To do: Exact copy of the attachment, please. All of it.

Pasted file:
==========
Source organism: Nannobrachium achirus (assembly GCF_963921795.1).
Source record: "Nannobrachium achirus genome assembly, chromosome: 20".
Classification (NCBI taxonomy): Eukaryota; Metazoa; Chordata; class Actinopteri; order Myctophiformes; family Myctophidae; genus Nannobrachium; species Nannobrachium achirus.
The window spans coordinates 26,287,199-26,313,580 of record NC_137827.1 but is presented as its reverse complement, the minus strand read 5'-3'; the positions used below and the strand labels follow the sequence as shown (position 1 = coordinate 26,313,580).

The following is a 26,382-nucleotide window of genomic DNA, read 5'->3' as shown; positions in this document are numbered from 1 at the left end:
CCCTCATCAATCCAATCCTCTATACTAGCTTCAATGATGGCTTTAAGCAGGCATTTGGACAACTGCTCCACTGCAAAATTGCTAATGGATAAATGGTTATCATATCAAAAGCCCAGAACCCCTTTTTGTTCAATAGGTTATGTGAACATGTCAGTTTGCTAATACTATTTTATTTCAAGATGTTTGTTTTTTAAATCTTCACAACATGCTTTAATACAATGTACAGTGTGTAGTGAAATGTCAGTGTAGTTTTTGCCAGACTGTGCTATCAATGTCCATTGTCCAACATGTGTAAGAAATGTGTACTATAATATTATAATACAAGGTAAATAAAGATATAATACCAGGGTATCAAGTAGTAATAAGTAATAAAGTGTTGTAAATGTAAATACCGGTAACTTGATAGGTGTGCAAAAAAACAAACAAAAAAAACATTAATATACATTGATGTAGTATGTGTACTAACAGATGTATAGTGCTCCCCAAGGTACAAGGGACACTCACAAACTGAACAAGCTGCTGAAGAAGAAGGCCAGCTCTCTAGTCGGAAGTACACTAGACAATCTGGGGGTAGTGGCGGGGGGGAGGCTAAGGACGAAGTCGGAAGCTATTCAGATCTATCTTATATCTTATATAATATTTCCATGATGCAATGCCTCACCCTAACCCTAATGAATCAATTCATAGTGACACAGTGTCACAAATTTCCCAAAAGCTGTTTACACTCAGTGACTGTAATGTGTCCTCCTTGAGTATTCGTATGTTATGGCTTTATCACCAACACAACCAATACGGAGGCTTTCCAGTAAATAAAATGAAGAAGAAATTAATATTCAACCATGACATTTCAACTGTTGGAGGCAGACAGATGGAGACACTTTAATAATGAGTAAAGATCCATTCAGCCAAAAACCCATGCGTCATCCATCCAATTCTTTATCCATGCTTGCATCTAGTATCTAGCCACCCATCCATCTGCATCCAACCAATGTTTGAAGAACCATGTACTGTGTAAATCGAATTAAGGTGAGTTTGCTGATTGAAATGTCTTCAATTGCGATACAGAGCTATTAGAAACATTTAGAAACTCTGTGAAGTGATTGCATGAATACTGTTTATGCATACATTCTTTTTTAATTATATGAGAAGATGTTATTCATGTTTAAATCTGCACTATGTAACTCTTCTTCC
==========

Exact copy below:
Source organism: Nannobrachium achirus (assembly GCF_963921795.1).
Source record: "Nannobrachium achirus genome assembly, chromosome: 20".
Classification (NCBI taxonomy): Eukaryota; Metazoa; Chordata; class Actinopteri; order Myctophiformes; family Myctophidae; genus Nannobrachium; species Nannobrachium achirus.
The window spans coordinates 26,287,199-26,313,580 of record NC_137827.1 but is presented as its reverse complement, the minus strand read 5'-3'; the positions used below and the strand labels follow the sequence as shown (position 1 = coordinate 26,313,580).

The following is a 26,382-nucleotide window of genomic DNA, read 5'->3' as shown; positions in this document are numbered from 1 at the left end:
CCCTCATCAATCCAATCCTCTATACTAGCTTCAATGATGGCTTTAAGCAGGCATTTGGACAACTGCTCCACTGCAAAATTGCTAATGGATAAATGGTTATCATATCAAAAGCCCAGAACCCCTTTTTGTTCAATAGGTTATGTGAACATGTCAGTTTGCTAATACTATTTTATTTCAAGATGTTTGTTTTTTAAATCTTCACAACATGCTTTAATACAATGTACAGTGTGTAGTGAAATGTCAGTGTAGTTTTTGCCAGACTGTGCTATCAATGTCCATTGTCCAACATGTGTAAGAAATGTGTACTATAATATTATAATACAAGGTAAATAAAGATATAATACCAGGGTATCAAGTAGTAATAAGTAATAAAGTGTTGTAAATGTAAATACCGGTAACTTGATAGGTGTGCAAAAAAACAAACAAAAAAAACATTAATATACATTGATGTAGTATGTGTACTAACAGATGTATAGTGCTCCCCAAGGTACAAGGGACACTCACAAACTGAACAAGCTGCTGAAGAAGAAGGCCAGCTCTCTAGTCGGAAGTACACTAGACAATCTGGGGGTAGTGGCGGGGGGGAGGCTAAGGACGAAGTCGGAAGCTATTCAGATCTATCTTATATCTTATATAATATTTCCATGATGCAATGCCTCACCCTAACCCTAATGAATCAATTCATAGTGACACAGTGTCACAAATTTCCCAAAAGCTGTTTACACTCAGTGACTGTAATGTGTCCTCCTTGAGTATTCGTATGTTATGGCTTTATCACCAACACAACCAATACGGAGGCTTTCCAGTAAATAAAATGAAGAAGAAATTAATATTCAACCATGACATTTCAACTGTTGGAGGCAGACAGATGGAGACACTTTAATAATGAGTAAAGATCCATTCAGCCAAAAACCCATGCGTCATCCATCCAATTCTTTATCCATGCTTGCATCTAGTATCTAGCCACCCATCCATCTGCATCCAACCAATGTTTGAAGAACCATGTACTGTGTAAATCGAATTAAGGTGAGTTTGCTGATTGAAATGTCTTCAATTGCGATACAGAGCTATTAGAAACATTTAGAAACTCTGTGAAGTGATTGCATGAATACTGTTTATGCATACATTCTTTTTTAATTATATGAGAAGATGTTATTCATGTTTAAATCTGCACTATGTAACTCTTCTTCC